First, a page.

About 150 trees were planted along several of Longford’s major streets on 24 August 1918, a few weeks after the event at Bracknell. Premier Lee was again in attendance. He paid tribute to the bereaved parents of the district and declared his belief that trees were a much better way of “keeping green” the memory of those who had enlisted than the “rearing of a marble monument,” because the trees “would grow and live for many years.” The names were too numerous to be noted by the local press, but it seems likely that Louis Cooper was among those memorialised. Anyone who had “a boy at the front” could plant a tree as long as they promised to look after it.

Less than a month later, in the grounds of the Liffey state school on 15 September 1918, the Coopers had another tree-planting to attend. Basil Archer — a member of the Longford Municipal Council, Methodist lay preacher, and scion of one of northern Tasmania’s wealthy landowning families — did the honours this time. Again, the first tree was dedicated to Colin Saunders. (Five Saunders men — four brothers and a cousin — had enlisted and three had died, a fact that was probably the stuff of legend in the district.) A tree was planted for Louis Cooper.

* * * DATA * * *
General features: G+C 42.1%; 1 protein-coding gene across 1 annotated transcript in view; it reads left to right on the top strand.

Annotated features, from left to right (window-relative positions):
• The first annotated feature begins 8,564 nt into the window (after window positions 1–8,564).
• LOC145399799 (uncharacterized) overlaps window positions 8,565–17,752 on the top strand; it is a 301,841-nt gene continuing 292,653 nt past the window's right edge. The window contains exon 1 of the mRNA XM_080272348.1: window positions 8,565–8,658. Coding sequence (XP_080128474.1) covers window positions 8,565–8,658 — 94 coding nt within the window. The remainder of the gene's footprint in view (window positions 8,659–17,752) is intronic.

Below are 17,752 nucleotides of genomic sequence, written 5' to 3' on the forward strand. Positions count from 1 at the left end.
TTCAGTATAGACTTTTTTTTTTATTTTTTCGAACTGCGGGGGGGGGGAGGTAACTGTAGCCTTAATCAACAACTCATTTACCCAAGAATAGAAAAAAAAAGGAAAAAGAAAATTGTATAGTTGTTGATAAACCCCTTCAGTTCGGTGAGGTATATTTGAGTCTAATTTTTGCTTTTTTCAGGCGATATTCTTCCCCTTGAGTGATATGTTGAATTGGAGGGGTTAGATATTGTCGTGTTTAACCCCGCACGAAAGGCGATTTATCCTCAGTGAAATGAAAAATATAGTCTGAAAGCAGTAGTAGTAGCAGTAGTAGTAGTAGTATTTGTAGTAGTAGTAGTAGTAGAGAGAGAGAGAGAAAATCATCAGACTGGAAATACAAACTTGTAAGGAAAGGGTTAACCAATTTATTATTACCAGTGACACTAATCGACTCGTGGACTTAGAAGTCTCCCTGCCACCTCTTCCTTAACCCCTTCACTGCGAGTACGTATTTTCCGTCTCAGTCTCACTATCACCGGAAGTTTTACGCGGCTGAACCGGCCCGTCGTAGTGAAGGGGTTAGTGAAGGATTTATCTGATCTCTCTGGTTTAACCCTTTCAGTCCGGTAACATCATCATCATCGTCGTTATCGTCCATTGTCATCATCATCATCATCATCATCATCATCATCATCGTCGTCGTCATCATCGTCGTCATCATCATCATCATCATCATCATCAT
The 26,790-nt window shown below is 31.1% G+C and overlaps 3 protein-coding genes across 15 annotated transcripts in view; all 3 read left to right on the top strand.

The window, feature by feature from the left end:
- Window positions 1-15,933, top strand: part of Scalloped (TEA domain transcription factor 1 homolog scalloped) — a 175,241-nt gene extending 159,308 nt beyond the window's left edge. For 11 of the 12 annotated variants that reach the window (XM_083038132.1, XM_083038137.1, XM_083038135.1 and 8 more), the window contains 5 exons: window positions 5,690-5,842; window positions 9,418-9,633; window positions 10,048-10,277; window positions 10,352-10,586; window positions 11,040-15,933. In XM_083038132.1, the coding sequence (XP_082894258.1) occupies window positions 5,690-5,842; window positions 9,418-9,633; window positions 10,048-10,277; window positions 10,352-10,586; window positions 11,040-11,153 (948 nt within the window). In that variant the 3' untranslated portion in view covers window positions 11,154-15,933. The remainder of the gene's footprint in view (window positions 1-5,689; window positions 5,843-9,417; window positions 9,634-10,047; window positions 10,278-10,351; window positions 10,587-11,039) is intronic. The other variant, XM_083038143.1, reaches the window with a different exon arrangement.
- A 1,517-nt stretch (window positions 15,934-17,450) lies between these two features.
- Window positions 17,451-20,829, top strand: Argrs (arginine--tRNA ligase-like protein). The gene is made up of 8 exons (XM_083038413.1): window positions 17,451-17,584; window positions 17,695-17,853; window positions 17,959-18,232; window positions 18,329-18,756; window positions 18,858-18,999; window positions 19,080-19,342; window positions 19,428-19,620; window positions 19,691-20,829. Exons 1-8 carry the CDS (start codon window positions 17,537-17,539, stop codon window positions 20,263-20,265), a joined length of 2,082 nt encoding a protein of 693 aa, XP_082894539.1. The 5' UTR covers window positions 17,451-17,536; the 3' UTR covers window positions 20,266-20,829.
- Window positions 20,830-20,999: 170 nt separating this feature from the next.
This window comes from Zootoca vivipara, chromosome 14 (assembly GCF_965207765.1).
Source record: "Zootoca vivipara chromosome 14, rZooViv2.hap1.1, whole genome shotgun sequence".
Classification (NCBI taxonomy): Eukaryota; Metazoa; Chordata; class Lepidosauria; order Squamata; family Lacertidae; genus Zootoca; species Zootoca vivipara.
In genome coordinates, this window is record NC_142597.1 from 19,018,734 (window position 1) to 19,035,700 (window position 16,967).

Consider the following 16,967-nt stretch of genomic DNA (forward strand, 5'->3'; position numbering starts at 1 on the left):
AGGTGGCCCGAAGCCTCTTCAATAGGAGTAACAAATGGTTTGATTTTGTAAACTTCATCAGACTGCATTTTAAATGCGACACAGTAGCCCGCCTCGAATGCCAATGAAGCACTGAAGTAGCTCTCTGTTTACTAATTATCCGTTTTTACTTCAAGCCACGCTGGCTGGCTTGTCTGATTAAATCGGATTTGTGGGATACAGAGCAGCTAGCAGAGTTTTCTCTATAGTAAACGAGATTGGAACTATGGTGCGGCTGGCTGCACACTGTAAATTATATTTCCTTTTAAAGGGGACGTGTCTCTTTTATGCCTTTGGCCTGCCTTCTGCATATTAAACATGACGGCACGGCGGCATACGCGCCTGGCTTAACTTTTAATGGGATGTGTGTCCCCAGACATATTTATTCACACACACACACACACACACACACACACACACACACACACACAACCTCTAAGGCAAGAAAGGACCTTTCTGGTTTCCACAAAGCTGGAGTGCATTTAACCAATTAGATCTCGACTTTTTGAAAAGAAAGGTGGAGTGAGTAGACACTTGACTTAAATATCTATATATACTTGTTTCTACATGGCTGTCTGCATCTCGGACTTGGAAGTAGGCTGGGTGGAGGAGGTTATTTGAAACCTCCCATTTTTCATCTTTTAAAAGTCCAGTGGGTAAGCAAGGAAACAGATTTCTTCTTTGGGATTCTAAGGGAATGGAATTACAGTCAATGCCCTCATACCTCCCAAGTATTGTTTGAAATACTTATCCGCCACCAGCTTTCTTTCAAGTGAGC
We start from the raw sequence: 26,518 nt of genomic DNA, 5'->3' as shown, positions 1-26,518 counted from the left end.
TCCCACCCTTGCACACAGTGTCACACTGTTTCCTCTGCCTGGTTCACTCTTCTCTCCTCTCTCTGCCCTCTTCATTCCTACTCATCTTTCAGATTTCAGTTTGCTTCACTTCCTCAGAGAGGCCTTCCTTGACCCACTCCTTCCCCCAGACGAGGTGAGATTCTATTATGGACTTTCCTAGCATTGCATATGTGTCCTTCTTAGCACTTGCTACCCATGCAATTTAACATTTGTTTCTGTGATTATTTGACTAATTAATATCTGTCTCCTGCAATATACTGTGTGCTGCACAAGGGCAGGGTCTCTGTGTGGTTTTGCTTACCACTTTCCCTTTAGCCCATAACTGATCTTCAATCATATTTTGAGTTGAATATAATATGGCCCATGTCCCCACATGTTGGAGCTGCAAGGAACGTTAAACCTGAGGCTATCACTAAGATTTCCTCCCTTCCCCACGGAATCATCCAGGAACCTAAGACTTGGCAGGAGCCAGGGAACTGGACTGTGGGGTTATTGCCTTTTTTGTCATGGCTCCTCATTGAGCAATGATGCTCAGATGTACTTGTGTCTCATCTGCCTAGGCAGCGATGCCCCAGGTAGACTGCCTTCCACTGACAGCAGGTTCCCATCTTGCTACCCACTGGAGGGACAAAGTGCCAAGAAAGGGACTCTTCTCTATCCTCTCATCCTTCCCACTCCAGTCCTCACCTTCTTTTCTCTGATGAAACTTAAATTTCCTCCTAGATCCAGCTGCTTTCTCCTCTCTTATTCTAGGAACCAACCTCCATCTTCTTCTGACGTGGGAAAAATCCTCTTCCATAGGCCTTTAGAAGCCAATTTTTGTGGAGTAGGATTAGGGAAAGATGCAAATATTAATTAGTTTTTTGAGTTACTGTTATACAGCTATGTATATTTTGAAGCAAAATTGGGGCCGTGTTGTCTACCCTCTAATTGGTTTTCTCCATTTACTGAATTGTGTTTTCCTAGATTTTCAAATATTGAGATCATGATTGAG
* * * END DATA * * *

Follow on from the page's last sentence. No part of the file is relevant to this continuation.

As years passed, though, most soldiers’ avenues, even the large one in Hobart, fell into disrepair. Relatives who had tended to “their boy’s” tree, who had gathered there to spend a moment remembering or even have a picnic, gradually moved away or died. Councils ceased to pay attention. Trees died or were cut down to make way for other developments. Guards and name boards were lost. Memories were not “kept green.” Rather than being “inlaid,” the names were usually painted, impermanently, on timber.